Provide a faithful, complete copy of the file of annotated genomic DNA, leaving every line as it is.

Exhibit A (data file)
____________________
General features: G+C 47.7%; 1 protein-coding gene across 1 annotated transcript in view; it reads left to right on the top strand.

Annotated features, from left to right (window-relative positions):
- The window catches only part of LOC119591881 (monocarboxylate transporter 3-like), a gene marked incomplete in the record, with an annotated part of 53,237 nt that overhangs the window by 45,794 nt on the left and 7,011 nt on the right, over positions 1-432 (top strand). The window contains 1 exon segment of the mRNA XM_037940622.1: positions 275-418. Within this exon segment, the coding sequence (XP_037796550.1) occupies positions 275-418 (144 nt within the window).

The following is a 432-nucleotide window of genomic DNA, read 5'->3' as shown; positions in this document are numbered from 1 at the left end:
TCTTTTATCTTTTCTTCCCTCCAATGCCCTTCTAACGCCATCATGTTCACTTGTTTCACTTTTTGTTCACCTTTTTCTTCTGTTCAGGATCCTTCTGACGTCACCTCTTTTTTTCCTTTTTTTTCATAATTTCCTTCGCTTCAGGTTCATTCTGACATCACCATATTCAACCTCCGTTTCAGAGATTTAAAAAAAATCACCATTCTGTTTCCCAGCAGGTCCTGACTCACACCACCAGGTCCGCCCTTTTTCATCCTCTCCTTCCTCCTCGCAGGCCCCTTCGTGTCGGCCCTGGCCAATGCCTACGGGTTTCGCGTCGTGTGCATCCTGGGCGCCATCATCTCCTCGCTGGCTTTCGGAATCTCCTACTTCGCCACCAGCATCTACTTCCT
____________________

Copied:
General features: G+C 47.7%; 1 protein-coding gene across 1 annotated transcript in view; it reads left to right on the top strand.

Annotated features, from left to right (window-relative positions):
- The window catches only part of LOC119591881 (monocarboxylate transporter 3-like), a gene marked incomplete in the record, with an annotated part of 53,237 nt that overhangs the window by 45,794 nt on the left and 7,011 nt on the right, over positions 1-432 (top strand). The window contains 1 exon segment of the mRNA XM_037940622.1: positions 275-418. Within this exon segment, the coding sequence (XP_037796550.1) occupies positions 275-418 (144 nt within the window).

The following is a 432-nucleotide window of genomic DNA, read 5'->3' as shown; positions in this document are numbered from 1 at the left end:
TCTTTTATCTTTTCTTCCCTCCAATGCCCTTCTAACGCCATCATGTTCACTTGTTTCACTTTTTGTTCACCTTTTTCTTCTGTTCAGGATCCTTCTGACGTCACCTCTTTTTTTCCTTTTTTTTCATAATTTCCTTCGCTTCAGGTTCATTCTGACATCACCATATTCAACCTCCGTTTCAGAGATTTAAAAAAAATCACCATTCTGTTTCCCAGCAGGTCCTGACTCACACCACCAGGTCCGCCCTTTTTCATCCTCTCCTTCCTCCTCGCAGGCCCCTTCGTGTCGGCCCTGGCCAATGCCTACGGGTTTCGCGTCGTGTGCATCCTGGGCGCCATCATCTCCTCGCTGGCTTTCGGAATCTCCTACTTCGCCACCAGCATCTACTTCCT